The inventor of sonicity

George "Gogu" Constantinescu (1881 - 1965)
Romanian scientist, engineer and inventor. During his career, he registered over 130 inventions. He is the creator of the Theory of Sonics, a new branch of continuum mechanics, in which he described the transmission of mechanical energy through vibrations. He discovered that these phenomena had their analogies not only with the properties of sound waves and the laws of harmony, but also with AC electrical circuits. Prototypes of rock drills working on the percussion system and polyphase rotary systems were already being demonstrated by 1913.

Born in Craiova and settled in the United Kingdom from 1912, Constantinescu was an honorary member of the Romanian Academy.

Among his inventions are a mechanical torque converter, a sonic engine and a hydraulic machine-gun synchronizer (or interrupter gear) - which allowed airplane-mounted-guns to shoot between the spinning blades of the propeller). The Constantinesco synchronization gear (or "CC" gear) was first used operationally on the D.H.4s of No. 55 squadron R.F.C. from March 1917, during World War I, and rapidly became standard equipment, replacing a variety of mechanical gears. It continued to be used by the Royal Air Force until World War II - the Gloster Gladiator being the last British fighter to be equipped with "CC" gear. After WWI Constantinesco had an idea for a low cost "peoples' car" which would travel 100 km miles on 2.5 litres of petrol at the most commonly used road speeds of 50 to 70 km per hour. He considered that this performance and low cost could be achieved by using a cheap 500 cc single cylinder two stroke air cooled engine together with his unique Torque Converter transmission which would eliminate the conventional gear box and clutch. Experience in this field could then be applied to the transmission of much higher powers in heavy vehicles such as railway locomotives. The car was displayed at London and Paris Motor shows in 1925 and attracted more than one hundred articles in world press. General Motors acquired a licence to build the car in 1926. Unfortunately development of the transmission stopped as there was no need for infinitely variable transmission while car engines were large (4-5 litres) and had plenty of torque. His torque converter was however used in self propelling railcars.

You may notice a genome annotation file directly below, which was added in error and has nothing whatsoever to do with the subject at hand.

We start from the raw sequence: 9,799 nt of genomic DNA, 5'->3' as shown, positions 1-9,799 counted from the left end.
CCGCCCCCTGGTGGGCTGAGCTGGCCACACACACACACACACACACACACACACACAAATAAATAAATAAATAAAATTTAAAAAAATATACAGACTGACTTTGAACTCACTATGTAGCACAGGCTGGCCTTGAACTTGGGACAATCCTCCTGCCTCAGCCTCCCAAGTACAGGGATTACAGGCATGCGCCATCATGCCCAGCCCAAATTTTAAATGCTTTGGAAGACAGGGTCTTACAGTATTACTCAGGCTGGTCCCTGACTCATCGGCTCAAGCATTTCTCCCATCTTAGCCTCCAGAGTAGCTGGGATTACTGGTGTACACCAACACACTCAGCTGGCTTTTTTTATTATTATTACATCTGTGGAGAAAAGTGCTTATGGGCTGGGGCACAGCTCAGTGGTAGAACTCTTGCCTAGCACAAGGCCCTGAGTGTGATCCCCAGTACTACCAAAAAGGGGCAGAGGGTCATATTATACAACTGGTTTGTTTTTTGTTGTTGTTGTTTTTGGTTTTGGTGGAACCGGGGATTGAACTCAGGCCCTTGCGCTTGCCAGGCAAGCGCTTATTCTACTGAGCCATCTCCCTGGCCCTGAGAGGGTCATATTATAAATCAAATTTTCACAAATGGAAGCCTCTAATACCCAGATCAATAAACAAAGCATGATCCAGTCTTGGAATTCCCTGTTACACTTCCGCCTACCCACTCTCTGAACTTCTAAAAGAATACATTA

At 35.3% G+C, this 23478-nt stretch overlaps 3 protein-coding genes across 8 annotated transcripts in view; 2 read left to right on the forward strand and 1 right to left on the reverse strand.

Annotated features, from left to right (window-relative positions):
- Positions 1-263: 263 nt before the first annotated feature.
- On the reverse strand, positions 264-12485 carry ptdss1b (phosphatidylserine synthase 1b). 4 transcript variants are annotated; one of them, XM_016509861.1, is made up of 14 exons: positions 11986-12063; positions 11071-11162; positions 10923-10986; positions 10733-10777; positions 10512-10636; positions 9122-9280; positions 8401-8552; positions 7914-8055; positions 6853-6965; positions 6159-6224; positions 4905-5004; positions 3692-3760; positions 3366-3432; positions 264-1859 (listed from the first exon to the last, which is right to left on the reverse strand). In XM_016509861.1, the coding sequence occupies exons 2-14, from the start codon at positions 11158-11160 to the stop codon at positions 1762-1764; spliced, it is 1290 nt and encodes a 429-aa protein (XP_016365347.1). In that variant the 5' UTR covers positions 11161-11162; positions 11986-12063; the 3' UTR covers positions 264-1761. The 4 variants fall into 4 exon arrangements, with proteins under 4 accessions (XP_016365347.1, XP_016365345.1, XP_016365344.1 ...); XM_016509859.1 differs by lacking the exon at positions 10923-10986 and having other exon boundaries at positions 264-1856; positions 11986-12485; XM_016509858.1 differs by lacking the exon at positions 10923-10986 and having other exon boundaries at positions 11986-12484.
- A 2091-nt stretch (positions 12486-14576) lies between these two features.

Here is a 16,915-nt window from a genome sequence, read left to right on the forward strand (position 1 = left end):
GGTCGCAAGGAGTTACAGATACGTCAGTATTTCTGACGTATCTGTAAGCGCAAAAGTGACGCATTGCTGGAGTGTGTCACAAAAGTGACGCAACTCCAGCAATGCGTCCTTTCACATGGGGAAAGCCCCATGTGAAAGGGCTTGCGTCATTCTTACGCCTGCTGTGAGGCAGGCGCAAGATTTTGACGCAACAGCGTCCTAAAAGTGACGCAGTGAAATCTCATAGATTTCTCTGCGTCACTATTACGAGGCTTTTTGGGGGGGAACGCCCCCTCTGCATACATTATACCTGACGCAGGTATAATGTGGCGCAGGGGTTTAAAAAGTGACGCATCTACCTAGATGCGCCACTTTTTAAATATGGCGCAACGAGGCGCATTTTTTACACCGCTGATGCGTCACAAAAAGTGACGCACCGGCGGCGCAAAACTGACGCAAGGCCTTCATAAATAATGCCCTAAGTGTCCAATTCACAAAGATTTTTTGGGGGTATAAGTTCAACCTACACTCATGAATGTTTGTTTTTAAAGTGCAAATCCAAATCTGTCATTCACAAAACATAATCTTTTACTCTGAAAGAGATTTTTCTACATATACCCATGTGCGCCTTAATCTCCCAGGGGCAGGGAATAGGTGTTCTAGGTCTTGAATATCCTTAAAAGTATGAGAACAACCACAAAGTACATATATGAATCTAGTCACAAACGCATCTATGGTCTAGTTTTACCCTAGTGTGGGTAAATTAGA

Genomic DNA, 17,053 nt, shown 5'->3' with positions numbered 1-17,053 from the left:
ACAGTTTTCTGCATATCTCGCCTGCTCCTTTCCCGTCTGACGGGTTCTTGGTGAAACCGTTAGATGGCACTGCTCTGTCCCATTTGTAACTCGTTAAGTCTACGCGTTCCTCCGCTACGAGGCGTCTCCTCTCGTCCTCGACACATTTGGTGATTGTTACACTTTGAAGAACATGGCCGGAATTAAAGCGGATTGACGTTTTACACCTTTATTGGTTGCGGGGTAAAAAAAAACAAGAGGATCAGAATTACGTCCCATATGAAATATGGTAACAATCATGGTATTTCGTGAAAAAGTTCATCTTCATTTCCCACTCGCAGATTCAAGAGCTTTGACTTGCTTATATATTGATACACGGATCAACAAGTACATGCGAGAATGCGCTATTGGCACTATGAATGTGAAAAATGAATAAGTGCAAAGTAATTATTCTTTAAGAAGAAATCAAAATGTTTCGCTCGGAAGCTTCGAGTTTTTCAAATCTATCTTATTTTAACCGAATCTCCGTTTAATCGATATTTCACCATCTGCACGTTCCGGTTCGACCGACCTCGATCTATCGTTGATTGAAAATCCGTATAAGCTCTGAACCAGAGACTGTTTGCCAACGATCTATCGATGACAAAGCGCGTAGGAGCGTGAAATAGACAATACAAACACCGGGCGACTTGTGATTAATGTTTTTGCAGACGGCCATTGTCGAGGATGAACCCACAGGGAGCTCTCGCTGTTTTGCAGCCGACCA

He was the designer of the Constantinesco, a French-manufactured car, and of the Constanţa Mosque (a project completed by the architect Victor Ştefănescu).